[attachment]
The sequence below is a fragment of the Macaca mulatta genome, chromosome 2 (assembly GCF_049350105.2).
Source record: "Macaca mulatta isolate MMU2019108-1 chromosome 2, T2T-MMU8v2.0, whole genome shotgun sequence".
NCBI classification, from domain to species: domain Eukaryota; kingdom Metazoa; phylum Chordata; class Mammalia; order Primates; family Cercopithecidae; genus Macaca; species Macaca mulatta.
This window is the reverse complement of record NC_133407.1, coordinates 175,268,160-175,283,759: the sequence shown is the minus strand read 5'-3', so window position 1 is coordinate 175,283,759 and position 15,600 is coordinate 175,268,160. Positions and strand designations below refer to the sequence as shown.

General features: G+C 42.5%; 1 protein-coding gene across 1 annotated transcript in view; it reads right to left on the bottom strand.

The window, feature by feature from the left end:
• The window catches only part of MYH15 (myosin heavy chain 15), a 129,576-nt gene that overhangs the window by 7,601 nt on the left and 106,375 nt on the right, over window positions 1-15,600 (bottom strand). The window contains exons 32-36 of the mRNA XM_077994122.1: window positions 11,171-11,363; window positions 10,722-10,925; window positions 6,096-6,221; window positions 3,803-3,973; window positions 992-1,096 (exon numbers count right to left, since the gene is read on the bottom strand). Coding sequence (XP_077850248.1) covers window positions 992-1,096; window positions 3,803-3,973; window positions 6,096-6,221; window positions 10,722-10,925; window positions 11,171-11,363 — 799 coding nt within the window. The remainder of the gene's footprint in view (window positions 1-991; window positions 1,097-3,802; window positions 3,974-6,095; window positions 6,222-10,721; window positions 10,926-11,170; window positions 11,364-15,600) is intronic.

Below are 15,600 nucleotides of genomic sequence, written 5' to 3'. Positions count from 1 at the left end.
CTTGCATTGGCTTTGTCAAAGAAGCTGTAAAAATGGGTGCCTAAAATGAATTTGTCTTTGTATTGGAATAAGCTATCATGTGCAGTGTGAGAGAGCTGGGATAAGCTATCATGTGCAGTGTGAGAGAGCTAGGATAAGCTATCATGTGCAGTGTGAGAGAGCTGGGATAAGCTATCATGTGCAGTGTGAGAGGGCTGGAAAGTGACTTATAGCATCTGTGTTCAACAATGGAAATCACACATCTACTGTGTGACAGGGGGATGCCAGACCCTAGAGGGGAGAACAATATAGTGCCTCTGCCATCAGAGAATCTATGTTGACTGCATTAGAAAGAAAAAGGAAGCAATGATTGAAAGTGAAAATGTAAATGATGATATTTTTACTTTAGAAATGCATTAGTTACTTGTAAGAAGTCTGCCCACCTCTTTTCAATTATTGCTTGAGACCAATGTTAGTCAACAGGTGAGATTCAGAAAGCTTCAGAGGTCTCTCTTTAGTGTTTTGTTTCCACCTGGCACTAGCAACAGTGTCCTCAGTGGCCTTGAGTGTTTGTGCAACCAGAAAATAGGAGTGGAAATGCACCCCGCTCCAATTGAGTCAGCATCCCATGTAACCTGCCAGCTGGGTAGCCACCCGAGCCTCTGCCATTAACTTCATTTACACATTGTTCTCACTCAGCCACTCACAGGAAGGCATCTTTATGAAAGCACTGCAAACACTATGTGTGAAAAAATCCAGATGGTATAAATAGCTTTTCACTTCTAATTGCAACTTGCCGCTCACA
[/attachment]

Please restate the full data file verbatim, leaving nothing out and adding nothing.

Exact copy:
The sequence below is a fragment of the Macaca mulatta genome, chromosome 2 (assembly GCF_049350105.2).
Source record: "Macaca mulatta isolate MMU2019108-1 chromosome 2, T2T-MMU8v2.0, whole genome shotgun sequence".
NCBI classification, from domain to species: domain Eukaryota; kingdom Metazoa; phylum Chordata; class Mammalia; order Primates; family Cercopithecidae; genus Macaca; species Macaca mulatta.
This window is the reverse complement of record NC_133407.1, coordinates 175,268,160-175,283,759: the sequence shown is the minus strand read 5'-3', so window position 1 is coordinate 175,283,759 and position 15,600 is coordinate 175,268,160. Positions and strand designations below refer to the sequence as shown.

General features: G+C 42.5%; 1 protein-coding gene across 1 annotated transcript in view; it reads right to left on the bottom strand.

The window, feature by feature from the left end:
• The window catches only part of MYH15 (myosin heavy chain 15), a 129,576-nt gene that overhangs the window by 7,601 nt on the left and 106,375 nt on the right, over window positions 1-15,600 (bottom strand). The window contains exons 32-36 of the mRNA XM_077994122.1: window positions 11,171-11,363; window positions 10,722-10,925; window positions 6,096-6,221; window positions 3,803-3,973; window positions 992-1,096 (exon numbers count right to left, since the gene is read on the bottom strand). Coding sequence (XP_077850248.1) covers window positions 992-1,096; window positions 3,803-3,973; window positions 6,096-6,221; window positions 10,722-10,925; window positions 11,171-11,363 — 799 coding nt within the window. The remainder of the gene's footprint in view (window positions 1-991; window positions 1,097-3,802; window positions 3,974-6,095; window positions 6,222-10,721; window positions 10,926-11,170; window positions 11,364-15,600) is intronic.

Below are 15,600 nucleotides of genomic sequence, written 5' to 3'. Positions count from 1 at the left end.
CTTGCATTGGCTTTGTCAAAGAAGCTGTAAAAATGGGTGCCTAAAATGAATTTGTCTTTGTATTGGAATAAGCTATCATGTGCAGTGTGAGAGAGCTGGGATAAGCTATCATGTGCAGTGTGAGAGAGCTAGGATAAGCTATCATGTGCAGTGTGAGAGAGCTGGGATAAGCTATCATGTGCAGTGTGAGAGGGCTGGAAAGTGACTTATAGCATCTGTGTTCAACAATGGAAATCACACATCTACTGTGTGACAGGGGGATGCCAGACCCTAGAGGGGAGAACAATATAGTGCCTCTGCCATCAGAGAATCTATGTTGACTGCATTAGAAAGAAAAAGGAAGCAATGATTGAAAGTGAAAATGTAAATGATGATATTTTTACTTTAGAAATGCATTAGTTACTTGTAAGAAGTCTGCCCACCTCTTTTCAATTATTGCTTGAGACCAATGTTAGTCAACAGGTGAGATTCAGAAAGCTTCAGAGGTCTCTCTTTAGTGTTTTGTTTCCACCTGGCACTAGCAACAGTGTCCTCAGTGGCCTTGAGTGTTTGTGCAACCAGAAAATAGGAGTGGAAATGCACCCCGCTCCAATTGAGTCAGCATCCCATGTAACCTGCCAGCTGGGTAGCCACCCGAGCCTCTGCCATTAACTTCATTTACACATTGTTCTCACTCAGCCACTCACAGGAAGGCATCTTTATGAAAGCACTGCAAACACTATGTGTGAAAAAATCCAGATGGTATAAATAGCTTTTCACTTCTAATTGCAACTTGCCGCTCACA